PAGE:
The Chancellor decided in late December to extend the life of the job retention scheme and government-backed business loans. And a weak start to the year for the economy will also push up government borrowing. However, the deficit in the first nine months of 2020–21 came in much lower than the OBR expected last November, so EY ITEM Club thinks the OBR’s forecast for borrowing this year will be little changed from November’s £394b (19% of GDP). And a stronger rebound in H2 2021 should mean the forecast deficit in 2021–22 will be revised down (excluding any new Budget measures).

Fiscal policy will remain the main lever

The continued low-interest rates environment means fiscal policy will remain the main macroeconomic policy lever for the foreseeable future. But a relaxation of COVID-19 restrictions should trigger a robust consumer recovery, as households release savings accumulated during lockdowns. This suggests there is little case for the Budget to include big, across-the-board stimulus measures. But there is a convincing argument for more nuanced support, focused on the three priorities highlighted above.

Household and business support may be in the final phase as we move into recovery

What will this mean in terms of specific announcements? The Chancellor may set out what is hopefully the final phase of support to households and firms, including a further extension to the furlough scheme, and possibly extending the temporary £20 per week increase in Universal Credit. He may also look to reduce economic ‘scarring’ through active labour market policies such as reskilling displaced workers. New ‘Eat Out to Help Out’-style schemes may be an option to support the rebound in consumer spending. And spending more on infrastructure and R&D could help to offset any COVID-19-related damage to the capacity of the UK economy.

Fiscal consolidation may have to come – but not now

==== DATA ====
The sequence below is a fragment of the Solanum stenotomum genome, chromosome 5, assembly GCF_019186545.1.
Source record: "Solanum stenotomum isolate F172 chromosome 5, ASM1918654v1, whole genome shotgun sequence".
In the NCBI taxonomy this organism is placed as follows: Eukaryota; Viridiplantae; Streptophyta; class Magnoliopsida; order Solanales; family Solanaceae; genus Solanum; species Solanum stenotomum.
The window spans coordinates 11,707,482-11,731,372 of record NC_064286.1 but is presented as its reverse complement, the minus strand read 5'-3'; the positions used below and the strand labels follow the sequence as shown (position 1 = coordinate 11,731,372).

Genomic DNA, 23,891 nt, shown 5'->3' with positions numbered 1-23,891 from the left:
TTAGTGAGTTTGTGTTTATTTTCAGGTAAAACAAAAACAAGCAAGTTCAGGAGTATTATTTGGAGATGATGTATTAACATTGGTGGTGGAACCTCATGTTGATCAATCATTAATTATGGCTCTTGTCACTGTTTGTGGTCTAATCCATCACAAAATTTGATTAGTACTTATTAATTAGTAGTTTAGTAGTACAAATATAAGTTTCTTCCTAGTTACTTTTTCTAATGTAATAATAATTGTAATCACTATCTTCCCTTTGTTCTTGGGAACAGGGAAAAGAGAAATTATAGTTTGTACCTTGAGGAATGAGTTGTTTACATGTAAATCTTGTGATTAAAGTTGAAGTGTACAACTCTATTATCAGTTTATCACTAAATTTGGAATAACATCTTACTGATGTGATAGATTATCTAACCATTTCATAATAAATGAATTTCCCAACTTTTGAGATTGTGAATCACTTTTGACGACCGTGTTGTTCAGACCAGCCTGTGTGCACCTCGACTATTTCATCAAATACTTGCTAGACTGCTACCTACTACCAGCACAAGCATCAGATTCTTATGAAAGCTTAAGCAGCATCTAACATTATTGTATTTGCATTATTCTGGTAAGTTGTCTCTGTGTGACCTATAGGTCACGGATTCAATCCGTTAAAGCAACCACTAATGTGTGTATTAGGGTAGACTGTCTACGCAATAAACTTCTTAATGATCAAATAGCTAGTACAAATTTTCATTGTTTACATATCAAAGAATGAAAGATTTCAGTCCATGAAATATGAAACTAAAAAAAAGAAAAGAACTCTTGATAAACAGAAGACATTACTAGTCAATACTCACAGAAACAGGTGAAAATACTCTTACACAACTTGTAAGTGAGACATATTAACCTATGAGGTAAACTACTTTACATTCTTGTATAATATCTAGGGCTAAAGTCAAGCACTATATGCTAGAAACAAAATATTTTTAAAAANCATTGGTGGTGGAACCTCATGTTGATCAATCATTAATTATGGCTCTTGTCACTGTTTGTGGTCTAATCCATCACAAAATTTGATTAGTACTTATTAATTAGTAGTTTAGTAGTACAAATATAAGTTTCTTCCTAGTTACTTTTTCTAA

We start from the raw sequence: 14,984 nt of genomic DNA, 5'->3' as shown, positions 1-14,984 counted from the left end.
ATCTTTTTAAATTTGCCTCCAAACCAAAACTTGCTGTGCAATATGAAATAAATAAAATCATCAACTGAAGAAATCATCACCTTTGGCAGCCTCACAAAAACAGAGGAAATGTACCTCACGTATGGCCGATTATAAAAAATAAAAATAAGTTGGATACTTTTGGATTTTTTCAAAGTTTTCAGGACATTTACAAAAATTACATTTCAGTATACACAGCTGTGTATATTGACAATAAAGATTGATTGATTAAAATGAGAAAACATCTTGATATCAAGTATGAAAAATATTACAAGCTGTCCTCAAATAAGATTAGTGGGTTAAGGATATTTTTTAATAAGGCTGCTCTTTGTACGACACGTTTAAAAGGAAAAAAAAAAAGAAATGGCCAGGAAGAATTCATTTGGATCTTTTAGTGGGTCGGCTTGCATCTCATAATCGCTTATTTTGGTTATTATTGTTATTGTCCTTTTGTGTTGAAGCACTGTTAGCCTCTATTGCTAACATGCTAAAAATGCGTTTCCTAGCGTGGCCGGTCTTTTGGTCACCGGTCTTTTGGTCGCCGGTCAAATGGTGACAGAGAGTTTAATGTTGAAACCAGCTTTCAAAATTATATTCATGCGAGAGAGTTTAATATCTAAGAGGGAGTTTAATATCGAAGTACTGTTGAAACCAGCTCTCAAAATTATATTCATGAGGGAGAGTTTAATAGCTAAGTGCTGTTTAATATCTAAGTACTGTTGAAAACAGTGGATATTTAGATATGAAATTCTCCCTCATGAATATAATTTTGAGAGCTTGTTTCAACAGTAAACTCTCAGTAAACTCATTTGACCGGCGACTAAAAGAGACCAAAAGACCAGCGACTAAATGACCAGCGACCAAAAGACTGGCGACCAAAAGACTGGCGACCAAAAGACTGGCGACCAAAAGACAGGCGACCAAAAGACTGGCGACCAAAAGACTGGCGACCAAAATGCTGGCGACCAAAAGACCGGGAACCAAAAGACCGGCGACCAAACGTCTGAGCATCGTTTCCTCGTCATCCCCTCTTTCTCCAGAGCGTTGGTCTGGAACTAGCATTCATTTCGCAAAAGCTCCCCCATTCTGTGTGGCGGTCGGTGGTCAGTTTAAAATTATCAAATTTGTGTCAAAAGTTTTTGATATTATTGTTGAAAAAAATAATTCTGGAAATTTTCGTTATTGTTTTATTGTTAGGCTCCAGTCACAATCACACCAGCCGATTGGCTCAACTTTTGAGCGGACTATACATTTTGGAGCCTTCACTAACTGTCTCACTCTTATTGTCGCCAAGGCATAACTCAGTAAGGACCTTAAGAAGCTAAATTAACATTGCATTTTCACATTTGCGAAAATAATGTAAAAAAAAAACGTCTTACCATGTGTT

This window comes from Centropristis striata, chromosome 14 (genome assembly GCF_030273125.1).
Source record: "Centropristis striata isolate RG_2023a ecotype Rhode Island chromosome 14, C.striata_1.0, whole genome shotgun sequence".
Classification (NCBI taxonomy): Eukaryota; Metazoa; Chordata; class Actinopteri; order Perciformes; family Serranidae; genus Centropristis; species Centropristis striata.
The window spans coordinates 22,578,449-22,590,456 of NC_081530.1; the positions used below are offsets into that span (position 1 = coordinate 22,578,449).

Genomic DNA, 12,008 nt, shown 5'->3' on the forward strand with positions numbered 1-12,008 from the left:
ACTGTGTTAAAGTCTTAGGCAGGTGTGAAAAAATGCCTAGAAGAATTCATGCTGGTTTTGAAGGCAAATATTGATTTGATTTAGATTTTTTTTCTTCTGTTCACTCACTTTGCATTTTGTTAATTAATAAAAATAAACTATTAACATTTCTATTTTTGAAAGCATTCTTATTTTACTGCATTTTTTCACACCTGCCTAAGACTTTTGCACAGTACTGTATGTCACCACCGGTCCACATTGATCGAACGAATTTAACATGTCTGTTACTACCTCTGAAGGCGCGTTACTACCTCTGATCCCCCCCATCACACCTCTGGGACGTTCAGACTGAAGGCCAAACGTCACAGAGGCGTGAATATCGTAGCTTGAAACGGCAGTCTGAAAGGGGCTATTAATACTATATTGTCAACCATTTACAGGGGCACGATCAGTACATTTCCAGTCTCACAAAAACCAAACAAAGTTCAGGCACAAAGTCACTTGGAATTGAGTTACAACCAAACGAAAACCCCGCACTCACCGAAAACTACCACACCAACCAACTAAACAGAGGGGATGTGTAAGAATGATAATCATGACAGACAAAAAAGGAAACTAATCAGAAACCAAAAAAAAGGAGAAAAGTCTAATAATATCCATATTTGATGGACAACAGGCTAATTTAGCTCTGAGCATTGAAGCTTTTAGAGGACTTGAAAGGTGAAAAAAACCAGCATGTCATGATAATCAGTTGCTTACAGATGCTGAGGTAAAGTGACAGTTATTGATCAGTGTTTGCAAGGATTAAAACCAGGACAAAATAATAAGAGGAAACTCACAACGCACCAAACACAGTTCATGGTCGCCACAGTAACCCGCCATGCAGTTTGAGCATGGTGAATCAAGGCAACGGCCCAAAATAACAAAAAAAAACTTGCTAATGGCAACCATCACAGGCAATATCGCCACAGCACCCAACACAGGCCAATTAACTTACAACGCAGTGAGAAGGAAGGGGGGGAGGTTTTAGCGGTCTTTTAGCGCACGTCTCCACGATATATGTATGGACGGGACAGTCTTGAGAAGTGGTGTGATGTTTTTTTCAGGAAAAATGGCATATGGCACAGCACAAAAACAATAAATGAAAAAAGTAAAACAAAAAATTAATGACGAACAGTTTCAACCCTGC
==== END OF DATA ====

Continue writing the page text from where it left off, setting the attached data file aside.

Finally, EY ITEM Club would caution the Chancellor against tightening fiscal policy until room exists to cut interest rates. There is no sign of any significant constraints on government borrowing, and big tax rises or spending cuts would face political obstacles. However, Chancellor Sunak may still decide on some baby-steps towards austerity, including raising corporation tax. He may also give some insights into his longer-term fiscal strategy.

The Government is more involved in the economy than it has been for some time, and it is likely we will be operating in a policy-driven economy for the foreseeable future. It is therefore important that businesses closely track policy as it develops because the implications are potentially significant
Mark Gregory
EY UK Chief Economist

Summary

As he approaches his second UK Budget on 3 March 2021, the Chancellor faces an economic environment very different from a year ago when he presented his first. His overarching challenge is to trade-off the conflicting priorities of dialling down the Government’s pandemic-related support for the economy and fostering the post-pandemic recovery. EY ITEM Club expects the Budget statement to seek to balance these two priorities – by revealing a route map for the withdrawal of the current support schemes, alongside measures aimed both at aiding the economy’s post-pandemic readjustment, and also at boosting jobs and businesses through carefully-targeted spending initiatives. 

About this article

Authors
Hywel Ball

UK Chair and UK&I Regional Managing Partner, Ernst & Young LLP

UK Chair and UK&I Regional Managing Partner. Leading our 17,000 people in the UK. FTSE 100 audit partner. Father of three and Welsh rugby fan.

Mark Gregory

EY UK Chief Economist

Committed to using economics to drive informed decision-making in the public and private sectors. Helping rebalance the UK economy. LinkedIn Top Voice. Sports mad. Loyal supporter of Stoke City FC.

Howard Archer

Chief Economic Advisor

Chief Economic Advisor to EY ITEM Club. A leading voice of the UK and global economy.